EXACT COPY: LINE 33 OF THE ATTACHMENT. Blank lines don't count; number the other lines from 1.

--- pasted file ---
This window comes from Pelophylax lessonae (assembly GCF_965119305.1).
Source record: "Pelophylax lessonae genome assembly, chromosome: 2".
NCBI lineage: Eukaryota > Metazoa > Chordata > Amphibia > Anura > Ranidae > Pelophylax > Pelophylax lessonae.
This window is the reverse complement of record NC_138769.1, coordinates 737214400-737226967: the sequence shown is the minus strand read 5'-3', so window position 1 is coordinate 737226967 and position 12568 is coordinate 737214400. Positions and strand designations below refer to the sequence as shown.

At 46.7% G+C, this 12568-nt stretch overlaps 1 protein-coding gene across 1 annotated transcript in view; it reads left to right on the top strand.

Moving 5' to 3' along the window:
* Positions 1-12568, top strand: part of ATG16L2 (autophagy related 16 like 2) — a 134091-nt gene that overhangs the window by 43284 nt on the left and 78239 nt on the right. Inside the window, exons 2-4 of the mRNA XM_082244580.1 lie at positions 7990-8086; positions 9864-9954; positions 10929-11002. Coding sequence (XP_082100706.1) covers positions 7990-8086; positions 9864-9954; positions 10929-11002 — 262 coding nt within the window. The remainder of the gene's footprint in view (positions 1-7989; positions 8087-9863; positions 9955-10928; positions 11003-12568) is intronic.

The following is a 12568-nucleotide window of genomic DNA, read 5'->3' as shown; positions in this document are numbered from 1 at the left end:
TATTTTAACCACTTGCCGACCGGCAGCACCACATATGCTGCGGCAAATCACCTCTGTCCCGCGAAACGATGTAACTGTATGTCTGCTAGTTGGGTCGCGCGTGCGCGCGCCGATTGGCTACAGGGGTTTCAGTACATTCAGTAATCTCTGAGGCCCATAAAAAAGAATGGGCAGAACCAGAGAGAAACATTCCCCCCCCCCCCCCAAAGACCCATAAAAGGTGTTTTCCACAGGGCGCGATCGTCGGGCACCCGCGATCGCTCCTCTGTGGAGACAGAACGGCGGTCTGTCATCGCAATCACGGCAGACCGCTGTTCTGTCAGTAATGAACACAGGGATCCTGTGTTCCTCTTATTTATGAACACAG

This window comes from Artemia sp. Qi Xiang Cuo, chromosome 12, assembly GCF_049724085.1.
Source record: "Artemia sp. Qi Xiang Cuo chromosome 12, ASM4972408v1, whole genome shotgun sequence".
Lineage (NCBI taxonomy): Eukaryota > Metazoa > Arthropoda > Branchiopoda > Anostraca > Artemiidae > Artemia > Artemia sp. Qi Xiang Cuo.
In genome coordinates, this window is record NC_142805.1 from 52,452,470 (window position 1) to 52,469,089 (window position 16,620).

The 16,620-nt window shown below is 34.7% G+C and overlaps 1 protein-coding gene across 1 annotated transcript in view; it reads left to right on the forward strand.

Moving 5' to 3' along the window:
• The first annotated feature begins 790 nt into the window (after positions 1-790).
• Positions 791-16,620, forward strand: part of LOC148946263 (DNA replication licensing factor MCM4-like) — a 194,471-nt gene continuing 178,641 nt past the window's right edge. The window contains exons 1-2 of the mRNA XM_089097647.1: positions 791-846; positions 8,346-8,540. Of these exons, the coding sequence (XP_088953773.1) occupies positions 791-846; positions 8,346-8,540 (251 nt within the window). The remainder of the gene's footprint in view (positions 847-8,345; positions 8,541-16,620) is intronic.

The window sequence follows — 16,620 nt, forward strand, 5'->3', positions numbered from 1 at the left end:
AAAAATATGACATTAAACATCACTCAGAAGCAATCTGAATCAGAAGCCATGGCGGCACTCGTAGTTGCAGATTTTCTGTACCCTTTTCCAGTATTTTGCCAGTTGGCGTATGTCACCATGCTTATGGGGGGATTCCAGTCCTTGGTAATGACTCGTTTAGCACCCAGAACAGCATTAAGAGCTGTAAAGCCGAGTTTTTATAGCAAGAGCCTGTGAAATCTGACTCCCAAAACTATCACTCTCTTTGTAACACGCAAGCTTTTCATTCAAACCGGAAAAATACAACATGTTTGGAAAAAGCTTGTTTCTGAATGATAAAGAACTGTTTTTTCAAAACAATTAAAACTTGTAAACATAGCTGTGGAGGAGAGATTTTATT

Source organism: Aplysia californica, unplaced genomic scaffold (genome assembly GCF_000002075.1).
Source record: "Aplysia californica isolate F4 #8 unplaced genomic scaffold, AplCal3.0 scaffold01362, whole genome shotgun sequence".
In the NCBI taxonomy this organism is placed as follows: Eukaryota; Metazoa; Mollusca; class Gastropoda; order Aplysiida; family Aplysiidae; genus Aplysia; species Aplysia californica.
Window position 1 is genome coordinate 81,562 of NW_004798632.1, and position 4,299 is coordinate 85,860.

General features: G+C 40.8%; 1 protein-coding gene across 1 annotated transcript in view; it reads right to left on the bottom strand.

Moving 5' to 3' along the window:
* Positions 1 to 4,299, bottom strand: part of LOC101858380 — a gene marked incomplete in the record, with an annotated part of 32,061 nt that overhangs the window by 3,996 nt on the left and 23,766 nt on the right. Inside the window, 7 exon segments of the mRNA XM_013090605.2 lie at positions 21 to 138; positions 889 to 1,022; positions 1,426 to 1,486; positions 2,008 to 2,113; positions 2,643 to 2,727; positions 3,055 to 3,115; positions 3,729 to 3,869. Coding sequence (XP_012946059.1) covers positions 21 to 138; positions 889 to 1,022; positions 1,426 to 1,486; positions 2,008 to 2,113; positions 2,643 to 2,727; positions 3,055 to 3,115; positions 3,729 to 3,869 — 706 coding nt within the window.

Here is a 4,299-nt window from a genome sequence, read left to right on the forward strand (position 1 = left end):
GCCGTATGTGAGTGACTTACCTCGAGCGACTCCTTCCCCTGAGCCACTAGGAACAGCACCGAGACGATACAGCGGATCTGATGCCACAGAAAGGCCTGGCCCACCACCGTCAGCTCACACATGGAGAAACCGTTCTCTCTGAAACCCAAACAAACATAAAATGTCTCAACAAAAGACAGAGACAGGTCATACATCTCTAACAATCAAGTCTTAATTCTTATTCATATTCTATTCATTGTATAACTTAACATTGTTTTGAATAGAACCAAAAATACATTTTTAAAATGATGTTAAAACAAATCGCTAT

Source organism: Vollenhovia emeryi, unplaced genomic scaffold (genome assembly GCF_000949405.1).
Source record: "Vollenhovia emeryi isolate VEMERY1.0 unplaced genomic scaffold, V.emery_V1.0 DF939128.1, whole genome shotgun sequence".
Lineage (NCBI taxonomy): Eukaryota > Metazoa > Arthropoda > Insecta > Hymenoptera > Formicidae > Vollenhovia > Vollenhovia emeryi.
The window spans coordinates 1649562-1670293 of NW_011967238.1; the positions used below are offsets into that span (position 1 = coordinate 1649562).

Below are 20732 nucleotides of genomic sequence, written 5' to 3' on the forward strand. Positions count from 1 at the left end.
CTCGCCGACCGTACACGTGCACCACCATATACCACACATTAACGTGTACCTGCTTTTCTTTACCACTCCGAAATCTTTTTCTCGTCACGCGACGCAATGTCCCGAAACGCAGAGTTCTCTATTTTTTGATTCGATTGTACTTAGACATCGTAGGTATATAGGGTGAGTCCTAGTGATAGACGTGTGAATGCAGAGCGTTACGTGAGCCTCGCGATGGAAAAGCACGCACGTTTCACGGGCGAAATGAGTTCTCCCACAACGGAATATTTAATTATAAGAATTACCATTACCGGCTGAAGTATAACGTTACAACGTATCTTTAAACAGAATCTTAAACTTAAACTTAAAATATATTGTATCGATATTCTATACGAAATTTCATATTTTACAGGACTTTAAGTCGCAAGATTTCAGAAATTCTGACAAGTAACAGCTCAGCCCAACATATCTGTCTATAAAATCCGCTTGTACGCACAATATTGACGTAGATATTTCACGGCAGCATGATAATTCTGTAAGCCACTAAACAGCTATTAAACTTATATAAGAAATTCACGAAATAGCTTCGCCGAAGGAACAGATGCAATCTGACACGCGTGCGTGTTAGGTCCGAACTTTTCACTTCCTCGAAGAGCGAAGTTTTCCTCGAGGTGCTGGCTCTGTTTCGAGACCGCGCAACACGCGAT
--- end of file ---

Below are 20732 nucleotides of genomic sequence, written 5' to 3' on the forward strand. Positions count from 1 at the left end.